Our daily roundup of retirement news your clients may be thinking about.

2 worrisome trends in retirement planning

The use of online investment platforms is a growing trend in the industry, but investors, particularly the retirees, need to carefully consider using these robo investment advisers, which could put their investments at risk in the coming years, according to this article on MarketWatch. Another troubling trend is paperless transactions, as investors are likely to lose oversight of their investments if they have no physical printout of their bills, statements, and other important documents. –MarketWatch

What Medicare costs in 2015 -- and what's covered

Most American adults have heard of Medicare, but those who aren't actually using it probably don't know many of the program's details, according to an article on The Motley fool. The federal health insurance program approved by President Johnson in 1965 is designed to cover health care costs for people aged 65 and older, as well as some younger people who suffer from disabilities and end-stage renal disease. In a nutshell, it consists of four parts, each of which serves different functions. Read more about these Medicare features and how much these parts cost this year. –The Motley Fool


Some states act to spur retirement saving

To improve the retirement prospects of many Americans, Senate Special Committee on Aging Chairman Susan Collins, R-Maine, Sen. Bill Nelson, D-Fla., are expected to file a bipartisan bill that would push small companies to sponsor retirement plans and create incentives for workers who boost their retirement savings. "Making it easier for smaller businesses to provide access to retirement plans for their workers would make a significant difference in the financial security of many Americans," Collins said. Several states also consider making similar moves to address the problem with the retirement programs and encourage more people to save for retirement. –USA Today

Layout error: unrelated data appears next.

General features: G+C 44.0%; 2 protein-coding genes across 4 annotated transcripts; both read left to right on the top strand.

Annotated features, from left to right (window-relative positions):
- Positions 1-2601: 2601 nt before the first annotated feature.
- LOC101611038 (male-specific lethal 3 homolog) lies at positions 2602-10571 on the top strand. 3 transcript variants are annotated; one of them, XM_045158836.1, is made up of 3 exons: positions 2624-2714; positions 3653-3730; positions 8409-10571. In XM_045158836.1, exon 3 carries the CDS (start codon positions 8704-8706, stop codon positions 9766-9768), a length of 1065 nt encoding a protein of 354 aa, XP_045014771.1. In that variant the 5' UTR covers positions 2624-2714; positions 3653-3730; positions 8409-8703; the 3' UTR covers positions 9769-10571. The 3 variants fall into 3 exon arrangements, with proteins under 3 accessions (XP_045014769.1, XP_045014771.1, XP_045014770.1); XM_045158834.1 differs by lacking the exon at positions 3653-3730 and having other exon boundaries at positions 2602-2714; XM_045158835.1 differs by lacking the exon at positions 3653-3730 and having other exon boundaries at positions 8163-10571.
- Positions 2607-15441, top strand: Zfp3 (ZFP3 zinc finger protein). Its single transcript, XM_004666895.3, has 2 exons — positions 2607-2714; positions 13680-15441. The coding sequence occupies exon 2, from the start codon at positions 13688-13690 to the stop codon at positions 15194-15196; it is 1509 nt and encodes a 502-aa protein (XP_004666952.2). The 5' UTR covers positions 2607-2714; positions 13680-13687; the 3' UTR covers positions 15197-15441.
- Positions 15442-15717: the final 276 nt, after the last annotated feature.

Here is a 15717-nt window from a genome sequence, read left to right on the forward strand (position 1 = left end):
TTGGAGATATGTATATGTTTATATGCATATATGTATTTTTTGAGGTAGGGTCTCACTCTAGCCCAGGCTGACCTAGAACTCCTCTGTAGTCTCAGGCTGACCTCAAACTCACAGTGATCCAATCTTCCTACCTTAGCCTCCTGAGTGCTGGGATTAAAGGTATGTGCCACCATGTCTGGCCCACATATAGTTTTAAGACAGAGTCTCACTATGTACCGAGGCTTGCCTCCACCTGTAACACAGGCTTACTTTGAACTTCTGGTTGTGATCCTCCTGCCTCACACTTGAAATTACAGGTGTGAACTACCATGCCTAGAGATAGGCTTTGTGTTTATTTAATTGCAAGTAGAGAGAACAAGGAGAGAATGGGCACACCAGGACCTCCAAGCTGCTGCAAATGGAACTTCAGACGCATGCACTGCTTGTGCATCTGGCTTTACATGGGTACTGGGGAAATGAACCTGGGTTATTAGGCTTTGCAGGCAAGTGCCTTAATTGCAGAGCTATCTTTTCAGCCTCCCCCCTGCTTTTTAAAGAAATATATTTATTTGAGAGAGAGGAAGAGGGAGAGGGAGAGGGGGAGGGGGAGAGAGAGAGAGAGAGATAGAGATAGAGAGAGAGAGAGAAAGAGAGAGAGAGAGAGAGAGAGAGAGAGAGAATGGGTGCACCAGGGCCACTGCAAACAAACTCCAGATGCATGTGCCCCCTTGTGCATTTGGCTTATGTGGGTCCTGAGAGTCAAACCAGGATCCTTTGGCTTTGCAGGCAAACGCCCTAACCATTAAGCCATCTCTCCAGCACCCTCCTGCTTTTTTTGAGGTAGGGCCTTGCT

Is your retirement portfolio's asset allocation on track?

Instead of knowing the "right" asset allocations, retirement investors should base their investment distribution on market history and a logical view of valuations for asset classes available to them, writes Christine Benz, director of personal finance of Morningstar. When modifying their asset allocation, investors also need to ask critical questions before making a decision, such as queries about longevity history in the family, availability of pension and other sources of retirement income, and savings rate. Updating the portfolio's asset allocation on a regular basis is important to ensure they are still on track towards achieving their goals. –Morningstar

Social Security Q&A: Will my mom keep her widow's benefit or switch to retirement at 66?

A part-time worker who has been receiving a widow's benefit for 10 years can expect the benefit value to increase when she reaches full retirement age, as the amount she lost in the earnings test will be returned to her, according to this article on Forbes. She may continue receiving her widow's benefit when she turns 70 if the value will be higher than her own retirement benefit. However, shifting to her own retirement benefit would be a better option if it will be bigger than the widow's benefit. –Forbes

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